WHEREAS, restoring a safe and stable climate requires a Climate Mobilization, an emergency mobilization on a scale not seen since World War 11 in order to reach zero greenhouse gas emissions across all sectors ofthe economy; to rapidly and safely drawdown and remove all the excess carbon from the atmosphere at emergency speed and until safe, pre-industrial climate conditions are restored; and to implement measures to protect all people and species from the consequences of abrupt climate breakdown; and
WHEREAS, such necessary measures to restore a safe climate include:
a) A rapid, just, managed divestment and phase-out of fossil fuels; and
b) Ending greenhouse gas emissions as quickly as possible to establish a zero-emissions economy; and
c) A widespread effort to safely drawdown excess carbon from the atmosphere; and
d) A full transition to a regenerative agriculture system; and
c) An end to the Sixth Mass Extinction through widespread conservation and restoration of ecosystems; and
WHEREAS, justice requires that frontline and marginalized communities, which have historically borne the brunt of the extractive fossil-fuel economy, participate actively in the planning and implementation of this mobilization effort and that they benefit first from the transition to a climate-safe economy; and
WHEREAS, the massive scope and scale of action necessary to stabilize the climate and biosphere will require unprecedented levels of public awareness, engagement, and deliberation to develop and implement effective, just, and equitable policies to address the climate emergency; and
WHEREAS, to slay within 1.5 degrees Celsius, niajor cities throughout the world will need to significantly reduce their per capita emissions by 2030, and as a global city, Chicago is obligated to lead by example; and
WHEREAS, lhe 2008 Chicago Climate Action Plan slates that. “Without rapid local and global action, impacts on Chicago’s climate could be adverse,” and thai “[l]he benefits of early action will improve quality of life and preserve Chicago for future generations”; and
WHEREAS, in 2017, the City ofChicago organized global leaders to sign onto the Chicago Climate Charter, with more than 50 cities worldwide, pledging to reduce carbon emissions in line with the Paris Agreement and committed to reaching 100% renewable energy for all electricity used in municipal buildings by 2025; and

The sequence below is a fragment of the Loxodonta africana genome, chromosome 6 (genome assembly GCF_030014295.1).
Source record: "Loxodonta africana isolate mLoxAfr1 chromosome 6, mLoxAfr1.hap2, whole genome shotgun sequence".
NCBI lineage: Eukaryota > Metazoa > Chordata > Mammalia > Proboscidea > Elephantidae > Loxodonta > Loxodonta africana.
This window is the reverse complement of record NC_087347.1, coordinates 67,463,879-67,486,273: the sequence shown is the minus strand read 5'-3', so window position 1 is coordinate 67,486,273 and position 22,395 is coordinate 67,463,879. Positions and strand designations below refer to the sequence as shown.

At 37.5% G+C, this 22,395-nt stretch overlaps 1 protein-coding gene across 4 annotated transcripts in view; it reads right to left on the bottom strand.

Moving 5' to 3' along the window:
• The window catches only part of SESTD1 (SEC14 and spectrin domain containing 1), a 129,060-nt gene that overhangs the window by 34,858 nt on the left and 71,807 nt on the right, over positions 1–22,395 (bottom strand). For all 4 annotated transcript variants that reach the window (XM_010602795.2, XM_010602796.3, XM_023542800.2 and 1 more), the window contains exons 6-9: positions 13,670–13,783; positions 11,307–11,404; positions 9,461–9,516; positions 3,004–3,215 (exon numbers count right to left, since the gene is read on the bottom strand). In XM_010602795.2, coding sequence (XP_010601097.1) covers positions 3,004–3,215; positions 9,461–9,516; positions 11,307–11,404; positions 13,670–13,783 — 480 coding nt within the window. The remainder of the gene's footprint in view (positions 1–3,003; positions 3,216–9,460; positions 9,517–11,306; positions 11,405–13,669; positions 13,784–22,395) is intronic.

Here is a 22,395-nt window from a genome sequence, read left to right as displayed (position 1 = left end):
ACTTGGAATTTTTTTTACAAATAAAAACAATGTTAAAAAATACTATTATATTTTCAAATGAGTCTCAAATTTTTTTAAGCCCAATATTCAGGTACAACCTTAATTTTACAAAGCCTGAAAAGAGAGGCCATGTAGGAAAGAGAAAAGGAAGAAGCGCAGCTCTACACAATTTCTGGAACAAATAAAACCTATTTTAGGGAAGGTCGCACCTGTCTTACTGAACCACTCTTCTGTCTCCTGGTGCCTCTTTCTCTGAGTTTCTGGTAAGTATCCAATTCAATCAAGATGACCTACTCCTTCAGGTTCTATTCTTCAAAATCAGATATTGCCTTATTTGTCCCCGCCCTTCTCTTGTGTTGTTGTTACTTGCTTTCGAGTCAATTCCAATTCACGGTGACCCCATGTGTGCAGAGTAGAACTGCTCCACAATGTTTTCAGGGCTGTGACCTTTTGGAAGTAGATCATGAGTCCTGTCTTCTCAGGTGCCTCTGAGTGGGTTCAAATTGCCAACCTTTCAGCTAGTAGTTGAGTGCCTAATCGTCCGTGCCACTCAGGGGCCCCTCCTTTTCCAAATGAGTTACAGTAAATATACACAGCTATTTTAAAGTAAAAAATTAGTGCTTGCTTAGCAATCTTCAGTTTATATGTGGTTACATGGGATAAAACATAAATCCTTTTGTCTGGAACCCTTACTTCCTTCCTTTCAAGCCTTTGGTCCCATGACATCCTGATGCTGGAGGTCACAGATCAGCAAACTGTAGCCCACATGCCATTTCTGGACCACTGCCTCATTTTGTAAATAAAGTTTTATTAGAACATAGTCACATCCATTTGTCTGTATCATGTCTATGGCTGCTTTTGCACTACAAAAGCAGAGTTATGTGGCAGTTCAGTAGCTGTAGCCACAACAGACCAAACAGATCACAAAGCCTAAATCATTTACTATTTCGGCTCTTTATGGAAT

WHEREAS, the City of Chicago continues to endure myriad effects of climate change, including bul not limited to catastrophic lakefront erosion, citywide fiooding.and severe unseasonal weather; and
WHEREAS, in 2019. members of City Council have called for the re-establishmenl ofthe Department of Environment to oversee the implemeniation of climatc-relalcd policies and programs: and
WHEREAS, our communities can display their resilience by creating and executing emergency planning that is tailored to address direcily the irue scope of the challenges we face; now, therefore,
BE IT RESOLVED, the City of Chicago hereby declares a state of climate emergency that threatens thc health and well-being of Chicago, its inhabitants, and its environment; and
BE IT FURTHER RESOLVED, City Council will work with the Mayor’s office and city departments to develop a budget that promotes urgent climate action; and
BE IT FURTHER RESOLVED, the City of Chicago calls on the State of lllinois, the United States Congress, the President of the United States, and all govemments and people worldwide to declare a climate emergency, initiate a Climate Mobilization to reverse global warming and the
ecological crisis, and provide maximum protection for all people and species of the world; and
BE IT FURTHER RESOLVED, in furtherance of this resolution, the City Clerk shall submit a certified copy of this resolution to elected officials at the federal, state and county levels and request that all relevant support and assistance in effectuating this resolution be provided.